If you want nice simple paintings, you can get them. Boy, can you get them. But for those who want their art to reflect back the world as it truly feels — fractured, splintered, beautiful, hilarious, ridiculous, frightening, etc. — we need our Koonses, our Duchamps, and our Warhols for sure. The Koons exhibit reminded me that the world is all of the things I think it is, but more, so much more than that as well: more frightening, more beautiful, more unknowable. It did precisely what art is supposed to do.

And you know, boobs and plastic and stuff.

**Editor’s Note: The title of this post is a line from a Lady Gaga song. Gaga’s latest album, “ARTPOP”, features cover art by Jeff Koons. I have listened to that album so many times, my iTunes is like, “Oh for heaven’s sake… REALLY?? AGAIN with the Gaga???”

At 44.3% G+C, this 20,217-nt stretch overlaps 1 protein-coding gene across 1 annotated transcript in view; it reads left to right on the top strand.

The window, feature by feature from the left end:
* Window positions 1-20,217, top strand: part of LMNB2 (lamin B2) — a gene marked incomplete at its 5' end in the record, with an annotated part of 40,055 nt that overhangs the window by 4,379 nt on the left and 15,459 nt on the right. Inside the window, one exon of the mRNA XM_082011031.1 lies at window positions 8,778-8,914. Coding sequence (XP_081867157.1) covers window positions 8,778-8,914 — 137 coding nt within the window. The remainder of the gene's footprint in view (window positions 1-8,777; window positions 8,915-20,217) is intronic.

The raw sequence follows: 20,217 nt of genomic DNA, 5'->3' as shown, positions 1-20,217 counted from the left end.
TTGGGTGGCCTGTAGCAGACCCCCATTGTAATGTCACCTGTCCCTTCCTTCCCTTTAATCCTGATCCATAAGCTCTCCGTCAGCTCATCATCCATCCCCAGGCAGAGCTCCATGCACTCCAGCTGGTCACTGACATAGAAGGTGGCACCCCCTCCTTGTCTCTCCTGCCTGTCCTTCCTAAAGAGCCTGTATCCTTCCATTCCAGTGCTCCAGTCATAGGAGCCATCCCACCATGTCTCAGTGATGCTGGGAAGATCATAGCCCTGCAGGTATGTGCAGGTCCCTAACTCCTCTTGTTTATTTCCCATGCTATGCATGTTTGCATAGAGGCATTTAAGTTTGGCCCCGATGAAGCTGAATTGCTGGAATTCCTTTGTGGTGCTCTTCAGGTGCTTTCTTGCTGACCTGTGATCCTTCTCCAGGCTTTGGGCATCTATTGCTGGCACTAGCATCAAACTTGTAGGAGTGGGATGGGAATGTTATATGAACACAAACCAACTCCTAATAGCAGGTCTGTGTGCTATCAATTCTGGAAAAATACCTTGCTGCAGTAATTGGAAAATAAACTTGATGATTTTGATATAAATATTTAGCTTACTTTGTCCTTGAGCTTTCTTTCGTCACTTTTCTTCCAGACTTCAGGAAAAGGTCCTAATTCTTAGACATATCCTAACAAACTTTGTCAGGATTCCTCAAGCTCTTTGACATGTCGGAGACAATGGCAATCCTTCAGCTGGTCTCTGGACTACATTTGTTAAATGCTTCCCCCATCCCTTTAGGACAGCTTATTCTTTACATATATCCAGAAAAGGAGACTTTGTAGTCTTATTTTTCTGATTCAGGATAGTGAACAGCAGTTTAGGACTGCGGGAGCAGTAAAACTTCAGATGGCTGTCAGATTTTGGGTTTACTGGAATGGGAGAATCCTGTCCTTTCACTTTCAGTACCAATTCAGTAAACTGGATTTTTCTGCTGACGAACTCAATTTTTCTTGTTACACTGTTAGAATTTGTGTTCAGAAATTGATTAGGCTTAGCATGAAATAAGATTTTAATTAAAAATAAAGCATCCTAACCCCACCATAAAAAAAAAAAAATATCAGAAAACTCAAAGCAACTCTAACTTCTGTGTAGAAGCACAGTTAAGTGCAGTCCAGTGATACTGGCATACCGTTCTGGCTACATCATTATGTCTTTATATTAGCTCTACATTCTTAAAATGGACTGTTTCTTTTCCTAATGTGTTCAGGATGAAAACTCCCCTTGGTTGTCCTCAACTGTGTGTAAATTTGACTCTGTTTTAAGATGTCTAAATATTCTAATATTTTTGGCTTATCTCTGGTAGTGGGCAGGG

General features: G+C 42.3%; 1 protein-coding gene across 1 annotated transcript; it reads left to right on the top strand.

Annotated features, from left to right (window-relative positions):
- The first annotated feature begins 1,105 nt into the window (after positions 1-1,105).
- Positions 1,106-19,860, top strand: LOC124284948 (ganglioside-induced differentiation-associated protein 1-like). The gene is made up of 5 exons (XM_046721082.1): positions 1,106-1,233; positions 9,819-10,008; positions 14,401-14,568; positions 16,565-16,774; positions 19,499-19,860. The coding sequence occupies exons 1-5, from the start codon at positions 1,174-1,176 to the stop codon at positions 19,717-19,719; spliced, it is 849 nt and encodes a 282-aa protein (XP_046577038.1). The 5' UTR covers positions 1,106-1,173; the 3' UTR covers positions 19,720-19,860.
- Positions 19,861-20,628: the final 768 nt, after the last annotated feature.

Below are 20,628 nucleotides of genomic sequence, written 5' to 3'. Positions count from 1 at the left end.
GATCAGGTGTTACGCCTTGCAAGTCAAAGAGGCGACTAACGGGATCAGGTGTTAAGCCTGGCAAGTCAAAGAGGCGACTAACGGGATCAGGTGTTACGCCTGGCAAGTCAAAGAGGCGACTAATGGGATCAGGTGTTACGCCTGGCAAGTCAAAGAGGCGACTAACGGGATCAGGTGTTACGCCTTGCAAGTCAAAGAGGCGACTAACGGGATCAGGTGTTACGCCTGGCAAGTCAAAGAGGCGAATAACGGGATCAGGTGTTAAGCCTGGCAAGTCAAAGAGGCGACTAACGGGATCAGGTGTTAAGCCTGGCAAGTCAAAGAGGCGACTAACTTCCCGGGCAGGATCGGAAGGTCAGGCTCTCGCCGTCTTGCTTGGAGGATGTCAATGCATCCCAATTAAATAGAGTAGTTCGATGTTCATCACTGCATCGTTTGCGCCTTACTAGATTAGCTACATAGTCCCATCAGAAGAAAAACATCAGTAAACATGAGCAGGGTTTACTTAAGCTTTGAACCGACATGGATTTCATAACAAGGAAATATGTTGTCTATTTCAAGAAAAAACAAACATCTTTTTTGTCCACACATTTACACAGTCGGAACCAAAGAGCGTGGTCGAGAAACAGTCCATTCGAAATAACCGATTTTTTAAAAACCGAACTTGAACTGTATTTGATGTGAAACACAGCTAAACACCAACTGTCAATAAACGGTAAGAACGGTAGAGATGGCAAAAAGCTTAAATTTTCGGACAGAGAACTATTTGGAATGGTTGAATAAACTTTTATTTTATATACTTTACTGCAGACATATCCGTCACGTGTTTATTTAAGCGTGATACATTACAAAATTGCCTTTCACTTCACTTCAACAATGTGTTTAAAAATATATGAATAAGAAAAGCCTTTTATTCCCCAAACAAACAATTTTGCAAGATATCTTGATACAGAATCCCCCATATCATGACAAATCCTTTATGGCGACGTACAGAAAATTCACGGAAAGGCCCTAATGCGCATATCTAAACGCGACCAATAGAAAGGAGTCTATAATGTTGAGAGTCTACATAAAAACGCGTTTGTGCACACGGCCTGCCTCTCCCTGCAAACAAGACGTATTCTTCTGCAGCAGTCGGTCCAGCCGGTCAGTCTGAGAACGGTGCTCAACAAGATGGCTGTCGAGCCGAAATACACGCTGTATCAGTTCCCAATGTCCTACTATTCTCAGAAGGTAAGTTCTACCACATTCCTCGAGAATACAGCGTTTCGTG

Why I’m Moving To New York City

 

 

My new street, St. Mark's Place. East Village, NYC.
My new street, St. Mark’s Place. East Village, NYC.

Have I said, explicitly, what’s happening? Does anyone know what’s going on? Am I just dashing off posts with no regard for my readers, kind, hard-working people who can’t possibly follow where I am in the world at any given time, why I’m there, or when it all might shore up? Would it be wise to debrief you and, in debriefing, might I find much needed answers for myself? 

Is it ever good to lead off with a list of questions like that?

No?

I am moving to New York City.